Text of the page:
Republican Gov. Scott Walker’s optimistic talk of attaining bipartisan cooperation in the wake of the June 5, 2012 recall election got a skeptical reaction from a conservative radio talk show host the day after Walker’s big win.
WTMJ’s Charlie Sykes asked Walker if he really expected Democrats who have been "protesting, litigating and recalling" for 16 months to join with him on new legislative efforts.
Walker said his "gut instinct" is that lawmakers and the public are "ready to move on" and agree on the need to focus on job creation.
What’s more, he said there was precedent: Just check the record from legislative action in 2011.
"In January and February last year, we had overwhelming Democrat and Republican votes for our special session on jobs and we had them again in the fall," Walker said.
Was there really a time during Walker’s tumultuous tenure when the two parties got along?
Republicans held strong majorities in both the Senate and Assembly in the early session (19-14 Senate and 59-39-1 Assembly), but their Senate margin was pared to a single vote during the fall session after a series of recall elections. Walker’s office referred us to a list of votes taken during the special sessions in 2011.
We checked the Legislature’s official voting records and found a decidedly mixed record of bipartisan votes. We found a decidedly mixed record of bipartisan votes.
A total of 29 bills identified as part of the two special "jobs sessions" came to a vote in at least one full chamber of the Legislature in 2011:
-- Of those, 12 split almost exactly along party lines, with Republicans united and able to easily push through bills despite united opposition. Democratic support was typically a smattering of one, two or three votes. On one, a tort reform measure, not a single Democrat joined the majority.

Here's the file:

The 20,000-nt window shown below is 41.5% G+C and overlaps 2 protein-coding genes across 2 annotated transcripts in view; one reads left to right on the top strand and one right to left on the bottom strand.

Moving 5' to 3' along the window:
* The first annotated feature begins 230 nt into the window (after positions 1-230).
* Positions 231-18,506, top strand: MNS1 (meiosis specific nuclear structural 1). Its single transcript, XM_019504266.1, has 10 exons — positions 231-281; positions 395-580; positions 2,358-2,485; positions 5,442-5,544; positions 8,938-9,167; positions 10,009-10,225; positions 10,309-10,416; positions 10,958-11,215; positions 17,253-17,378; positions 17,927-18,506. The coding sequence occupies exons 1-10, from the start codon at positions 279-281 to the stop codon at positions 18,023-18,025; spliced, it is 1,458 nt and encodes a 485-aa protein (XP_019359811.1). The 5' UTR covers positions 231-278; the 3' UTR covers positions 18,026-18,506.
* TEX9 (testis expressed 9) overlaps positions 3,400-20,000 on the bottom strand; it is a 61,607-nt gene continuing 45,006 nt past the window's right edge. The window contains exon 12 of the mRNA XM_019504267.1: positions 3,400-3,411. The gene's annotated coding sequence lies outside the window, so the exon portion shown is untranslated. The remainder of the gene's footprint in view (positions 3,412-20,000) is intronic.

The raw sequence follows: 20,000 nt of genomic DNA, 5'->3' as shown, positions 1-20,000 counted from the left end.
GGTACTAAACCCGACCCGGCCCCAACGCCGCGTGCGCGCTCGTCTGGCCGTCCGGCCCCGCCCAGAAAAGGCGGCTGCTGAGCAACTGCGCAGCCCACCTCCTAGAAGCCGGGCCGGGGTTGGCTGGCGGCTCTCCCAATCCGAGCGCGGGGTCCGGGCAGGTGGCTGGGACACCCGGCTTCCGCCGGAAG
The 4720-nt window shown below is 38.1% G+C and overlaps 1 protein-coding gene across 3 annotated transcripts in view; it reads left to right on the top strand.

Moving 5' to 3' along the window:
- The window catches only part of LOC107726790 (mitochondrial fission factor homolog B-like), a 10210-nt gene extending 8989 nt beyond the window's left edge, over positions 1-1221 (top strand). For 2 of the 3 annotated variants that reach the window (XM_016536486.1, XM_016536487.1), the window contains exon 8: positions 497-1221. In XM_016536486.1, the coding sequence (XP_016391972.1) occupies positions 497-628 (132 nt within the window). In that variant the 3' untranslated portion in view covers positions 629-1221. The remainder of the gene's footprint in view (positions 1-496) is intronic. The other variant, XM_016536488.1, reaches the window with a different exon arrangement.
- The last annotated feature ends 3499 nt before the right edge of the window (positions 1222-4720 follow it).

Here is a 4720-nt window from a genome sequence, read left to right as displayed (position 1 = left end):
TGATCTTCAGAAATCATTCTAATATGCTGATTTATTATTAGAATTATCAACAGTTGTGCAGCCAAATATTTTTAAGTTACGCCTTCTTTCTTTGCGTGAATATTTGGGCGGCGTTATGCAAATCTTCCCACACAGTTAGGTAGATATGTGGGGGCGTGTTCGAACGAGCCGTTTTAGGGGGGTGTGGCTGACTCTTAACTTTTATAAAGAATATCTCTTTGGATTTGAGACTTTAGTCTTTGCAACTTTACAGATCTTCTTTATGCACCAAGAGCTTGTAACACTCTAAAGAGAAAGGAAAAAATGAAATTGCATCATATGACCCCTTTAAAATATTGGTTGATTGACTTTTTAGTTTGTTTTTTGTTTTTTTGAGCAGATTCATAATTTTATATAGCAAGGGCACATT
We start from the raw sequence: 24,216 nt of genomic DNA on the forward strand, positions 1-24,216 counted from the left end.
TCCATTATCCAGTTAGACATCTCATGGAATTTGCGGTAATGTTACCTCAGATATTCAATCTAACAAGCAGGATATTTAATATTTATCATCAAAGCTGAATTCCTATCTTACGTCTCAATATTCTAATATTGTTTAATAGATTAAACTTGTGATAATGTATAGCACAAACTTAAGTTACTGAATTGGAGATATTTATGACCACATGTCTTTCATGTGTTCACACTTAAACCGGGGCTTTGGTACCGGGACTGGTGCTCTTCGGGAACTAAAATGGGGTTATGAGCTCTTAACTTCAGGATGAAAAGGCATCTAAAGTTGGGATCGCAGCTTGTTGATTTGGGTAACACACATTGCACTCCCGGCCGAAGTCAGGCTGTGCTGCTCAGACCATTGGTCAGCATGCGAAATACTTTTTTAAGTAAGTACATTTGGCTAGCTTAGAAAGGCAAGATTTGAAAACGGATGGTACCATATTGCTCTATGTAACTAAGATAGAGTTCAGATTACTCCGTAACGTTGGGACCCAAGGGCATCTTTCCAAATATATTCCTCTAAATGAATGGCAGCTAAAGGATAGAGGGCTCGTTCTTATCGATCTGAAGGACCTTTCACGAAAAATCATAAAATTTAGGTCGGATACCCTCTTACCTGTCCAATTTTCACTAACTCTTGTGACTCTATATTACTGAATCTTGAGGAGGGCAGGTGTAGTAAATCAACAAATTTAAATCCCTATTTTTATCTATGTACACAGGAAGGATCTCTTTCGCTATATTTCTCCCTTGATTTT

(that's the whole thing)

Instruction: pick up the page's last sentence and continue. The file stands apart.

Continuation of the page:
-- Of the 29, the same number -- 12 -- had strong bipartisan backing.
There were 5 other votes that didn’t fall neatly into either category, typically getting bipartisan support in one chamber but little or none in the other.
So, at best only 12 of the 29 bills could be said to have had "overwhelming" bipartisan support.
The strongest show of inter-party cooperation came on bills that were tied to helping small businesses.
Those included measures on new tax credits for businesses relocating to Wisconsin (32 of the 53 Democrats from either the Senate or Assembly joined the majority), and an expansion of economic development tax credits (all but 20 Democrats joined in).
Another measure that drew significant support from both sides was a major rewrite of the state’s outdated telecommunications law to reflect the realities of the cellular phone era. Some Democrats raised concerns it could hurt rural residents, but only 21 voted no.
No Democrat opposed a bill that aimed to let small film projects to benefit from the state’s film tax credit program.
On the flip side, accord was almost non-existent on Walker’s move to side-step environmental reviews to allow commercial development of wetlands near Lambeau Field (only one Democrat joined the majority).
The same was true on a hotly contested bill that boosted protection from lawsuits for businesses. (This was a straight party-line vote).
Of course, the ultimate partisan split came on the budget-repair bill Walker introduced in the January special session. It included the major limits on collective bargaining for most public employees and required that state employees pay more towards their pension and health benefits.
When Republicans made plans to approve the bill in less than a week, 14 Democratic members from the state Senate left the state to block a vote, with massive protests engulfing the Capitol for weeks.
Ultimately, the bill was split into two parts. No Democrats voted for the part that included the union limits, and only four joined the majority on the other portion, which delayed state debt payments to pay for rising costs of prisons and health care.
Walker said bipartisanship was on display in "overwhelming Democrat and Republican votes" in 2011 for legislation passed in two special legislative sessions on jobs.
If a couple Democrats join all the Republicans on a vote, is that really "bipartisan?" In a highly technical sense, maybe, but in common usage it means both parties are supportive. And that was far from the case.
What’s more, Walker claimed the special-session bills had "overwhelming" support from both parties. About 40 percent had strong bipartisan backing. And the special-session vote that consumed the state for months was a bitter partisan battle for the ages.
There’s an element of truth here, in that some votes were truly bipartisan, but it was far from "overwhelming."
We rate Walker’s claim Mostly False.